35-Year-Old Car Safety Regulation Still Effective, NHTSA Reports
According to a series of news reports, the National Highway Traffic Safety Administration has indicated that the agency is officially abandoning plans to dispose of a 35-year-old regulation that was first introduced to prevent injuries associated with vehicle hoods and windshields during serious auto accidents.
According to the official reports, the federal agency wanted to abolish the Federal Motor Vehicle Safety Standard 219 that deals with windshield zone intrusion. The standard requires automakers to manufacture vehicles with hoods that would not enter the area in front of the vehicle’s windshield in the event of a full frontal collision. The hoods were to be tested for the standard No. 219 in crash tests at 30 miles per hour, the federal agents reported. This standard was developed to increase the risks associated with accidents that put drivers in contact with vehicle components. Current studies, however, show that this standard only helps to reduce a small number of injuries.
Federal agents also believe that recent requirements concerned with the design of less rigid and lighter materials could be affected by the federal standard introduced in 1976. According to an official announcement, due to the introduction of U.S. fuel economy requirements and the introduction of a broad global technical regulation that hopes to make vehicles less hazardous to pedestrians, the maintenance of the standard No. 219 could be ineffective.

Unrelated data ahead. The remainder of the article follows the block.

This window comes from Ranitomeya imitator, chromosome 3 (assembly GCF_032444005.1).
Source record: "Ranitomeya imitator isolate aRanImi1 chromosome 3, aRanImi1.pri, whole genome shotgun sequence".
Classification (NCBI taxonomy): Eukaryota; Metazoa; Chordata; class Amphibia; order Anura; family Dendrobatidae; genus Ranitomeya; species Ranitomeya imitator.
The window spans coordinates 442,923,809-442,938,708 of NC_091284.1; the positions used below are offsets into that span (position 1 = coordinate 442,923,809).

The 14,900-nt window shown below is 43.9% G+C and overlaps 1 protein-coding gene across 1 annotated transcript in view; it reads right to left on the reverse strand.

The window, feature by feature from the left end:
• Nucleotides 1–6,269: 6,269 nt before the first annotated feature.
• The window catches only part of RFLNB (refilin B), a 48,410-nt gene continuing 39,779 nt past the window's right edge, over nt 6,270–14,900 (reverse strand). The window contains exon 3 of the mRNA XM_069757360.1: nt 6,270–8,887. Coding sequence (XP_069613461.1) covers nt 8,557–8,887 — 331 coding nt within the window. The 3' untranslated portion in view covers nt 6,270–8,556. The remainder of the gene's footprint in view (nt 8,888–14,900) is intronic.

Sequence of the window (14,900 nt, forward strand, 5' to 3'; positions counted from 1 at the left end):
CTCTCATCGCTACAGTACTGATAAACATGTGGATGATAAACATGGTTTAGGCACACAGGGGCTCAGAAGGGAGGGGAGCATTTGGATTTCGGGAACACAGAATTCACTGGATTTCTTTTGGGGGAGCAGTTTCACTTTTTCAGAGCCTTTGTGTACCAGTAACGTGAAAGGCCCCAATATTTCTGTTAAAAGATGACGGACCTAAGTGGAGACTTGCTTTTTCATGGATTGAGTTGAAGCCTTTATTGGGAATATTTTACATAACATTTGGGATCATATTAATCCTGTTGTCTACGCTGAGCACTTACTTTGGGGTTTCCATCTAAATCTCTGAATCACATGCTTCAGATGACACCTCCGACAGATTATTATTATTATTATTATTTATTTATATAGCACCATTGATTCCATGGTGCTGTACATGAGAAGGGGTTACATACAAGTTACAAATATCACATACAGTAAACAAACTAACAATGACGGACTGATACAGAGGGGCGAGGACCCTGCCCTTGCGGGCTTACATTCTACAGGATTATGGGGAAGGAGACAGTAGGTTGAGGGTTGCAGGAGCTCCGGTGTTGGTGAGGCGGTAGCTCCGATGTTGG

Two other regulations regarding hood latches and occupant crash protection could be used so the regulation No. 219 can be scraped.
Now, the Center for Auto Safety and the Insurance Institute for Highway Safety have voiced their opinion regarding the matter. According to both agencies, the regulation regarding windshield zone intrusion should be kept, which was a decision backed up by the Alliance for Automobile Manufacturers.
Hopefully, lawmakers and automakers will work together to come up with solutions that will make vehicles safer than ever.
For more on this requirement and how the federal agents at the National Highway Traffic Safety Administration are leading with the decision, click here.